Field of Battle: FIFA’s World Cup and Geo-Political Conflict

By Andrew Howe.

Published by Journal of Sporting Cultures and Identities

Format Price
Article: Print $US10.00
Published Online: April 13, 2016 $US5.00

Sport has long served as an arena whereby belligerent nations and cultures have been able to contest one another non-violently. That’s not to say that these contests have always been conflict-free. This study examines two models of conflict as witnessed in the World Cup since its inception in 1930: colonial disputes and border conflicts. Arguably, the most famous goal in World Cup history is Diego Maradona’s “la mano de Dios,” or “hand of God,” scored during the 1986 semifinals. This goal was historically important in that it propelled Argentina to victory over England, who only four years previous had prevailed when the two nations warred over the Falkland Islands (Islas Malvinas). Conflict over colonial land possessions gave way to conflict on the soccer pitch four years later, and ever since the simmering political rivalry between these two nations has historically run hottest during the World Cup. This soccer match and others like it illustrates the manner in which the people’s game can serve as a prism refracting the cultural and political anxieties of the day.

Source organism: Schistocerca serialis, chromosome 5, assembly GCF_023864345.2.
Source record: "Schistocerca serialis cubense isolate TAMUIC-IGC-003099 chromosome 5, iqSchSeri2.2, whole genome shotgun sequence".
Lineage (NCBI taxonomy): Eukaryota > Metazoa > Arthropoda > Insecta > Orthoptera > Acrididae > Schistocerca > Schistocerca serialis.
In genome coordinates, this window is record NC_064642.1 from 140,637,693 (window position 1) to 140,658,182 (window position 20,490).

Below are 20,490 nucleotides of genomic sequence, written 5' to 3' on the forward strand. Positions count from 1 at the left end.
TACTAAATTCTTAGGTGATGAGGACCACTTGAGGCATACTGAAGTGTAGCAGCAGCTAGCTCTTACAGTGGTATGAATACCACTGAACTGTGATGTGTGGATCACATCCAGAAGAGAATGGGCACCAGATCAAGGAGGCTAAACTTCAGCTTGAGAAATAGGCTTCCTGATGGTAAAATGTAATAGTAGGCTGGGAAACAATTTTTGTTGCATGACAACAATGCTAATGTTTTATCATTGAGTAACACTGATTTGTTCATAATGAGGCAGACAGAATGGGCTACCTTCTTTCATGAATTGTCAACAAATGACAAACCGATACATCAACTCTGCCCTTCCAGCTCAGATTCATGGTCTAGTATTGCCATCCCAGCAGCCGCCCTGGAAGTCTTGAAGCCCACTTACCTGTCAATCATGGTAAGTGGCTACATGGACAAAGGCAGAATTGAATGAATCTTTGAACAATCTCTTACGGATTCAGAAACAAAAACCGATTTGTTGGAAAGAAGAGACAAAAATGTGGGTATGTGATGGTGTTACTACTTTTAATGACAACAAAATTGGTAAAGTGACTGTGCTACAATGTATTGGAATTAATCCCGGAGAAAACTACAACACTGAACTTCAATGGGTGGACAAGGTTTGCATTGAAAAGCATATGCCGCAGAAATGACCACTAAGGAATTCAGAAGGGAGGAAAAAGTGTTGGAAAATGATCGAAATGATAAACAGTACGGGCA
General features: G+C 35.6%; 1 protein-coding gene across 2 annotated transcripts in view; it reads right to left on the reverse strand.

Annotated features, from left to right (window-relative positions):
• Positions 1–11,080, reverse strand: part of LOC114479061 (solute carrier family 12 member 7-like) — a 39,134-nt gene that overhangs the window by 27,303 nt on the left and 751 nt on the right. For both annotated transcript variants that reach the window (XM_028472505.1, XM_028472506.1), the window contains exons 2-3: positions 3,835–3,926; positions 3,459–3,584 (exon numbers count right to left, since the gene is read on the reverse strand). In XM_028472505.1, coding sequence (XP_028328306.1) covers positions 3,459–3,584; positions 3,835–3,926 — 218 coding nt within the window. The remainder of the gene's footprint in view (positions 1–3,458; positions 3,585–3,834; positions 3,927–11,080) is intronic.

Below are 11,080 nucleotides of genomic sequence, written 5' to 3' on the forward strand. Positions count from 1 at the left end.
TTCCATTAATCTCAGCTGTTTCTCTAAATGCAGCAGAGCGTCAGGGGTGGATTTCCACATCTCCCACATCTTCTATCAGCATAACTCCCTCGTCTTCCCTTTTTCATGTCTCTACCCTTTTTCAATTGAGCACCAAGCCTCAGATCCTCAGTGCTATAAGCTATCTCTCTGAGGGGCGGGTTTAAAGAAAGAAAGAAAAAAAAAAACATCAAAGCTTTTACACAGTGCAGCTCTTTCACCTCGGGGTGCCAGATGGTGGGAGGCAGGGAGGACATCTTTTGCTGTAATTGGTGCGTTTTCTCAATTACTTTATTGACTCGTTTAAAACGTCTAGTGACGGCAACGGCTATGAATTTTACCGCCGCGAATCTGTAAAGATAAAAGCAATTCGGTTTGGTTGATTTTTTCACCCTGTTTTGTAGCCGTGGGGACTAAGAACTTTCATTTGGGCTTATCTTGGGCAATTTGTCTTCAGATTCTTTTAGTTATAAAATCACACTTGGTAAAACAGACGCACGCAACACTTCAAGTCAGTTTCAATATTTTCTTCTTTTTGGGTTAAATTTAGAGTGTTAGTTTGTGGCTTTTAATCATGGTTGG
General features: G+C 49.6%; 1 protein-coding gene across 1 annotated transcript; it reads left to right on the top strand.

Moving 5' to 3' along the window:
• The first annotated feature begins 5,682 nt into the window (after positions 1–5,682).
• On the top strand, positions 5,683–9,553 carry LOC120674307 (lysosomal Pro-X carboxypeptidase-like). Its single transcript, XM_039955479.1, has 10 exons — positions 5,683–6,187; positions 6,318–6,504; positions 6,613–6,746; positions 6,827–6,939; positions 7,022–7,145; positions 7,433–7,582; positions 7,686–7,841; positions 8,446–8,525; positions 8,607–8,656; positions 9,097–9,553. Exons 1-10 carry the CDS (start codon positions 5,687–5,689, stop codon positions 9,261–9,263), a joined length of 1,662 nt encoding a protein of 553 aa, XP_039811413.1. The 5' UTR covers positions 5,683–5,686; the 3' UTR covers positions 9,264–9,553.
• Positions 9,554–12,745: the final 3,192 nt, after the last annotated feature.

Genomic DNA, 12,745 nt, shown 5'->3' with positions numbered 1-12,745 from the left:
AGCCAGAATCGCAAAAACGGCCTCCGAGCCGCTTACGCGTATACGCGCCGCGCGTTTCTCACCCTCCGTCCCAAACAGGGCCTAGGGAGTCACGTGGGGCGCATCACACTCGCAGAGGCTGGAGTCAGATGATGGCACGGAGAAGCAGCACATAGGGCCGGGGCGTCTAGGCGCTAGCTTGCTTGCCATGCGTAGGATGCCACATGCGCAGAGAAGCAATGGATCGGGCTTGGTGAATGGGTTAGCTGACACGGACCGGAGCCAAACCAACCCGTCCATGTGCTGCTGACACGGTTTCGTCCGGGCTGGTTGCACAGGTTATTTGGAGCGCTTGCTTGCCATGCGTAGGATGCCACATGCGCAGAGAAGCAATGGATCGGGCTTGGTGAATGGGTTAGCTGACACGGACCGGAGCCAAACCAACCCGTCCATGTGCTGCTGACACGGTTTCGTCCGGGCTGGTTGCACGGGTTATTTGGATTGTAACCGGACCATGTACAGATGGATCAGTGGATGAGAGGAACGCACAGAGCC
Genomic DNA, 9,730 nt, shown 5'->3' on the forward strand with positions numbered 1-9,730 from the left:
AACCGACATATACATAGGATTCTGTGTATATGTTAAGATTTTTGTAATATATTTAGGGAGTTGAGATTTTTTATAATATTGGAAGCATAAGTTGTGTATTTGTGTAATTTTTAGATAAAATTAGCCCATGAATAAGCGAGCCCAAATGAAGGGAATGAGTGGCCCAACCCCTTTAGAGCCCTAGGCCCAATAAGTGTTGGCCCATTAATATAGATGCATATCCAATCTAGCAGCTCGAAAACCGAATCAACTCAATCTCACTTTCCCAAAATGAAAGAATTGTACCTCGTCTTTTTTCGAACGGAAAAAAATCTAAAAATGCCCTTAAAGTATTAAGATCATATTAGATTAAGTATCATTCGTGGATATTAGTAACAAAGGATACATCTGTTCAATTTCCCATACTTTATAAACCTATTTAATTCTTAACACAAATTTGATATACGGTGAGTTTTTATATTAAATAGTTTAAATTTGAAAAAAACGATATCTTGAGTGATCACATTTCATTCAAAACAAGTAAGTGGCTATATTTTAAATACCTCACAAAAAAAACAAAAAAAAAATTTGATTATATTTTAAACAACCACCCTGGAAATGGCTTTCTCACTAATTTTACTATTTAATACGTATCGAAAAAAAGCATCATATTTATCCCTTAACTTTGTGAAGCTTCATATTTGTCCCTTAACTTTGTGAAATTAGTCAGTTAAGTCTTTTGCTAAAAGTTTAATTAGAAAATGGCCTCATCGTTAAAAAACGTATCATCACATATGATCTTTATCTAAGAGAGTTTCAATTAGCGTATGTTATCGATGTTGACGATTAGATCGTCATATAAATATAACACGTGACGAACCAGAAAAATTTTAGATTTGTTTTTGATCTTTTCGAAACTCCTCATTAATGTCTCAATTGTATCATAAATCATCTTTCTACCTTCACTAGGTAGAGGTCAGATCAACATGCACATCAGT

Keywords: Soccer/Football, Politics, Conflict Studies

Journal of Sporting Cultures and Identities, Volume 7, Issue 2, June 2016, pp.1-10. Article: Print (Spiral Bound). Published Online: April 13, 2016 (Article: Electronic (PDF File; 706.868KB)).

Dr. Andrew Howe

Professor, Department of History, La Sierra University, Riverside, California, USA